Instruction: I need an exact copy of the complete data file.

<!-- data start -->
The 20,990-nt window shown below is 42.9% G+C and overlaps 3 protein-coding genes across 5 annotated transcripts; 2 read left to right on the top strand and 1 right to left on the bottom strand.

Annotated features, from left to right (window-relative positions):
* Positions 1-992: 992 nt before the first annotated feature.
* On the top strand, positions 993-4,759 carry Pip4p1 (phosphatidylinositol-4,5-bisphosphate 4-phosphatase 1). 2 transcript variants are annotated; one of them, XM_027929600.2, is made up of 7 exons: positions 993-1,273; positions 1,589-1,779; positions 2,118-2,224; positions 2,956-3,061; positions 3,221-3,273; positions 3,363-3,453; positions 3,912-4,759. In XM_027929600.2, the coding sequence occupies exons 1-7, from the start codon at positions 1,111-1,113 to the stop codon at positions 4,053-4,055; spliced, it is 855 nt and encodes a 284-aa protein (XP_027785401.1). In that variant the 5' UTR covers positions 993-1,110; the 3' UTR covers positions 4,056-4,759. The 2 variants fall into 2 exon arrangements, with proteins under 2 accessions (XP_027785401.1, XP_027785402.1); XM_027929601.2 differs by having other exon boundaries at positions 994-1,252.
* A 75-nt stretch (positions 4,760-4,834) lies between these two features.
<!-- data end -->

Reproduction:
The 20,990-nt window shown below is 42.9% G+C and overlaps 3 protein-coding genes across 5 annotated transcripts; 2 read left to right on the top strand and 1 right to left on the bottom strand.

Annotated features, from left to right (window-relative positions):
* Positions 1-992: 992 nt before the first annotated feature.
* On the top strand, positions 993-4,759 carry Pip4p1 (phosphatidylinositol-4,5-bisphosphate 4-phosphatase 1). 2 transcript variants are annotated; one of them, XM_027929600.2, is made up of 7 exons: positions 993-1,273; positions 1,589-1,779; positions 2,118-2,224; positions 2,956-3,061; positions 3,221-3,273; positions 3,363-3,453; positions 3,912-4,759. In XM_027929600.2, the coding sequence occupies exons 1-7, from the start codon at positions 1,111-1,113 to the stop codon at positions 4,053-4,055; spliced, it is 855 nt and encodes a 284-aa protein (XP_027785401.1). In that variant the 5' UTR covers positions 993-1,110; the 3' UTR covers positions 4,056-4,759. The 2 variants fall into 2 exon arrangements, with proteins under 2 accessions (XP_027785401.1, XP_027785402.1); XM_027929601.2 differs by having other exon boundaries at positions 994-1,252.
* A 75-nt stretch (positions 4,760-4,834) lies between these two features.